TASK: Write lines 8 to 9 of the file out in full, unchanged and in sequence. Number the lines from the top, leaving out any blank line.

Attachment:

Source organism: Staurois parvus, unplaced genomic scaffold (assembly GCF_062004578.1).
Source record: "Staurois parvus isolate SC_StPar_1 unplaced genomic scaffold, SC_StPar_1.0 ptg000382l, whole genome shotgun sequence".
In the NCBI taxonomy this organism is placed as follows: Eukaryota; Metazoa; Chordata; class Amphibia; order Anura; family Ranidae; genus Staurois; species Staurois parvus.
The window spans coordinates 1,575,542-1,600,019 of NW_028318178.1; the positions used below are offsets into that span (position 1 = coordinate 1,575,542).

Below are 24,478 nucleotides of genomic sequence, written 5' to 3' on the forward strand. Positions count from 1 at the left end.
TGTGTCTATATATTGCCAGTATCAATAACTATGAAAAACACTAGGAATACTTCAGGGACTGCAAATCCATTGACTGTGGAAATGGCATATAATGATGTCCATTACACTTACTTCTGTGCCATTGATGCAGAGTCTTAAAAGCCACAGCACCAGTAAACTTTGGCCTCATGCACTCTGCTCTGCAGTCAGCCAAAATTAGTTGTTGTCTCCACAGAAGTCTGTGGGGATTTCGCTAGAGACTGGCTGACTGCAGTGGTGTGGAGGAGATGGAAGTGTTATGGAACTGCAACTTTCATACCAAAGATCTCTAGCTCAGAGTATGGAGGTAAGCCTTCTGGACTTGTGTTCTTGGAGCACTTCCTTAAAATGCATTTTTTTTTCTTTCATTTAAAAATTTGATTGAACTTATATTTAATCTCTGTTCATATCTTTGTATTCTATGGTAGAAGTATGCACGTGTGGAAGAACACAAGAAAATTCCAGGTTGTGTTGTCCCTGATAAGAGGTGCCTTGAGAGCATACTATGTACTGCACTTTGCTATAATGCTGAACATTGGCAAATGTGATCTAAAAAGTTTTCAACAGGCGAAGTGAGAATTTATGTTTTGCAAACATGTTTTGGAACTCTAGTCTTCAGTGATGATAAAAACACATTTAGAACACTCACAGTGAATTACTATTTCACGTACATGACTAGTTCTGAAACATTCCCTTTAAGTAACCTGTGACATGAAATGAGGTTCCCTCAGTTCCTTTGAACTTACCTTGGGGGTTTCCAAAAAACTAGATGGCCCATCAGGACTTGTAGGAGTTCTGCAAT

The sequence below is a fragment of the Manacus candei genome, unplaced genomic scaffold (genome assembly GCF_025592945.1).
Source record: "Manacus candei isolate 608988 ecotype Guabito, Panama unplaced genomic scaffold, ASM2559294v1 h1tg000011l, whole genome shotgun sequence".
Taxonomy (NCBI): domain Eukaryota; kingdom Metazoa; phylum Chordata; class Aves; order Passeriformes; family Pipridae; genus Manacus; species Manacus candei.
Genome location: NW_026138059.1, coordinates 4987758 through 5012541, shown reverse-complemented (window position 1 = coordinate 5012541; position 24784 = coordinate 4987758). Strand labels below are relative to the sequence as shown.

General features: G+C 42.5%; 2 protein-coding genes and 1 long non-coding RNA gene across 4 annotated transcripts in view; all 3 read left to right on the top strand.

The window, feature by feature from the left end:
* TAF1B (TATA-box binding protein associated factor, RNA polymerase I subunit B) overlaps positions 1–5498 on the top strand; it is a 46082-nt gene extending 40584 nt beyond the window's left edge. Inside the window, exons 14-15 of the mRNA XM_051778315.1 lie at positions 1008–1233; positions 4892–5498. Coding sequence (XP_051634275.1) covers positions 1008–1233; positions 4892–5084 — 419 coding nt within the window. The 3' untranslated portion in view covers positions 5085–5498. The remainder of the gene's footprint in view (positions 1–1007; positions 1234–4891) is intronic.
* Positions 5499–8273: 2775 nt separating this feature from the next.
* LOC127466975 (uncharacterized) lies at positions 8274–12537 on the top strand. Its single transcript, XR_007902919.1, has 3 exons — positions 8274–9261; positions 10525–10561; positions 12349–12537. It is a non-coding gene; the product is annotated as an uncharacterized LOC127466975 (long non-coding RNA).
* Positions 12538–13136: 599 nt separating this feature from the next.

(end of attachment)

Source record: "Manacus candei isolate 608988 ecotype Guabito, Panama unplaced genomic scaffold, ASM2559294v1 h1tg000011l, whole genome shotgun sequence".
Taxonomy (NCBI): domain Eukaryota; kingdom Metazoa; phylum Chordata; class Aves; order Passeriformes; family Pipridae; genus Manacus; species Manacus candei.